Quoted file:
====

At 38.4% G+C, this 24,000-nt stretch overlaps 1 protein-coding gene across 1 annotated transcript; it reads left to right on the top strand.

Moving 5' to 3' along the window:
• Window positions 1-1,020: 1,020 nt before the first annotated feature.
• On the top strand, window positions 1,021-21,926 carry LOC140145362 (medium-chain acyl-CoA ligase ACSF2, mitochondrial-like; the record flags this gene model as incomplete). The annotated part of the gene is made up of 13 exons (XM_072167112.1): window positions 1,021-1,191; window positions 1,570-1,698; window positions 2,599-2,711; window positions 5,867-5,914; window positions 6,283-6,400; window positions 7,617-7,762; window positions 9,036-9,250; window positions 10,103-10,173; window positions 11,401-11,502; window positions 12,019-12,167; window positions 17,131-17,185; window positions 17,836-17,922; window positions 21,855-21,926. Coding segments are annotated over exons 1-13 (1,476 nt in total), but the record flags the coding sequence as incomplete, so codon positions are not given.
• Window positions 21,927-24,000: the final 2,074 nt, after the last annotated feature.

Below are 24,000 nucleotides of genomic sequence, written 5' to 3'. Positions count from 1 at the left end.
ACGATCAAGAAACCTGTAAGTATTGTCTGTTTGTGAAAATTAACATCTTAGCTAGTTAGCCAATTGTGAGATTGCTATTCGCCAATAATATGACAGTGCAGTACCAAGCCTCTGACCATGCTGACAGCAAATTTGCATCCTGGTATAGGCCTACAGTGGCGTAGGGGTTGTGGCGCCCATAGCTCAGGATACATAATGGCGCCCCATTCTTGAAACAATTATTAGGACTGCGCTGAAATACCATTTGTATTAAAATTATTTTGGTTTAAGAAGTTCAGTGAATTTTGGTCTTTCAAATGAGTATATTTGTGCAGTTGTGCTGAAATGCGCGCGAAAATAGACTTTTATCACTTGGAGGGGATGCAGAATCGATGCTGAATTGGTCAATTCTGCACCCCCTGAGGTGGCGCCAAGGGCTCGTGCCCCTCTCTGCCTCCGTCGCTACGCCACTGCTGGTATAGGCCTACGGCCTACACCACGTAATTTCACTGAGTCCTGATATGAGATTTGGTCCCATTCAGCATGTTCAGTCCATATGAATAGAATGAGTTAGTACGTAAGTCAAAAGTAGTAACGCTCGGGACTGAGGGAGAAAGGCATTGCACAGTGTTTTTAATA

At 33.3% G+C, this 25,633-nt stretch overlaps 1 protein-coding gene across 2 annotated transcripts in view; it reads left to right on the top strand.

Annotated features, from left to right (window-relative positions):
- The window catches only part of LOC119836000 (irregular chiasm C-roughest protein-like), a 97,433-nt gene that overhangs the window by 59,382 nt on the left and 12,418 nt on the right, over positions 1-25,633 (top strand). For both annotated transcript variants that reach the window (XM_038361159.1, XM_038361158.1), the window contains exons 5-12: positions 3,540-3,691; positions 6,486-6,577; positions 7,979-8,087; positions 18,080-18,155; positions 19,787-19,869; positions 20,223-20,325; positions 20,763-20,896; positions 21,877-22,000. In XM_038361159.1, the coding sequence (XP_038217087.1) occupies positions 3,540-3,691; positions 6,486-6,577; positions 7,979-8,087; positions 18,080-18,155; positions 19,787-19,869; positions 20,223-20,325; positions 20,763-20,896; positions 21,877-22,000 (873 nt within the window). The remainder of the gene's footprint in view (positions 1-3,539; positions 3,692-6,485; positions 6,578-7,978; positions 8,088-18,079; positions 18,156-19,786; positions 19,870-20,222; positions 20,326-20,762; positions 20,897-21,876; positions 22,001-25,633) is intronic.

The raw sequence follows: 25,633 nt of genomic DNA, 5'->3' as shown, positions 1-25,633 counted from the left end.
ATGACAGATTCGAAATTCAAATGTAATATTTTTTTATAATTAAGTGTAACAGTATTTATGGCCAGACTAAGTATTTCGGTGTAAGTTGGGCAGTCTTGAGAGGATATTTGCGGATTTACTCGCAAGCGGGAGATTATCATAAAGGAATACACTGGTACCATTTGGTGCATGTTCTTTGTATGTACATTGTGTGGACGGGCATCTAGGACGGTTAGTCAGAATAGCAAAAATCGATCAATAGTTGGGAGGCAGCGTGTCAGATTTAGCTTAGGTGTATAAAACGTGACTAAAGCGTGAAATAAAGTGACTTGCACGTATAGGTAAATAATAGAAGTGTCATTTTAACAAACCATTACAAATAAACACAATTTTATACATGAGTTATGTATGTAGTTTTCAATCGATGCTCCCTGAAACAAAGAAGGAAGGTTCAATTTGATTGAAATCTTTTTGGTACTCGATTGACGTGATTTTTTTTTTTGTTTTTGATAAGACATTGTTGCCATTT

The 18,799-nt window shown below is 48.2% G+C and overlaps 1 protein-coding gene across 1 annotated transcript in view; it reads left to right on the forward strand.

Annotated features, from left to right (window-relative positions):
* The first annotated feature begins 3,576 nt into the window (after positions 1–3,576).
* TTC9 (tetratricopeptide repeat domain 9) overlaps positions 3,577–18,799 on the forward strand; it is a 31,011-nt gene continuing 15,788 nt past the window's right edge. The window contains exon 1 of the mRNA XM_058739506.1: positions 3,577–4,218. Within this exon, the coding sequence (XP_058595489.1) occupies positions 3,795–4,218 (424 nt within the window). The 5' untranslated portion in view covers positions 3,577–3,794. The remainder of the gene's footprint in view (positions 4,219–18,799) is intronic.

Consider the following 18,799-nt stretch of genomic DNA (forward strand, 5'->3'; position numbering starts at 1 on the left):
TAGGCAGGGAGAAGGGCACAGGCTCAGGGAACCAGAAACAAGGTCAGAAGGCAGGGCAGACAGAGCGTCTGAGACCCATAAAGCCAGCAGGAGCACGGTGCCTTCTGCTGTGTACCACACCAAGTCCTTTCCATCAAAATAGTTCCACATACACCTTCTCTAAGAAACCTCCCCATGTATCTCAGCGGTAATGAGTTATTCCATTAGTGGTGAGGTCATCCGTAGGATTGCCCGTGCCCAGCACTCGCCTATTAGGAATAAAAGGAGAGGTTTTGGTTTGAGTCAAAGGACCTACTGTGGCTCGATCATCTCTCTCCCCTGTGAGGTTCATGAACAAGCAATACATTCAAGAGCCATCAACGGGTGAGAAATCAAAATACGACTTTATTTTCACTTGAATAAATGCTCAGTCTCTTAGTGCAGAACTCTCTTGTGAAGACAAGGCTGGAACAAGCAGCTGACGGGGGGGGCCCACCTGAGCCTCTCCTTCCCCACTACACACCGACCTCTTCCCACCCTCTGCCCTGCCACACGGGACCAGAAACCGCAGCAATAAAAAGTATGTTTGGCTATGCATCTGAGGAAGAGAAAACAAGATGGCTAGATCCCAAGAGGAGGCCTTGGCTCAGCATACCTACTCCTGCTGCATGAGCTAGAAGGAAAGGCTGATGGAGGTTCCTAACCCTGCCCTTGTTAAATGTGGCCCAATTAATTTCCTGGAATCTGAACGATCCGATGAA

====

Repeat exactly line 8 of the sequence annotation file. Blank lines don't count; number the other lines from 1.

At 33.3% G+C, this 25,633-nt stretch overlaps 1 protein-coding gene across 2 annotated transcripts in view; it reads left to right on the top strand.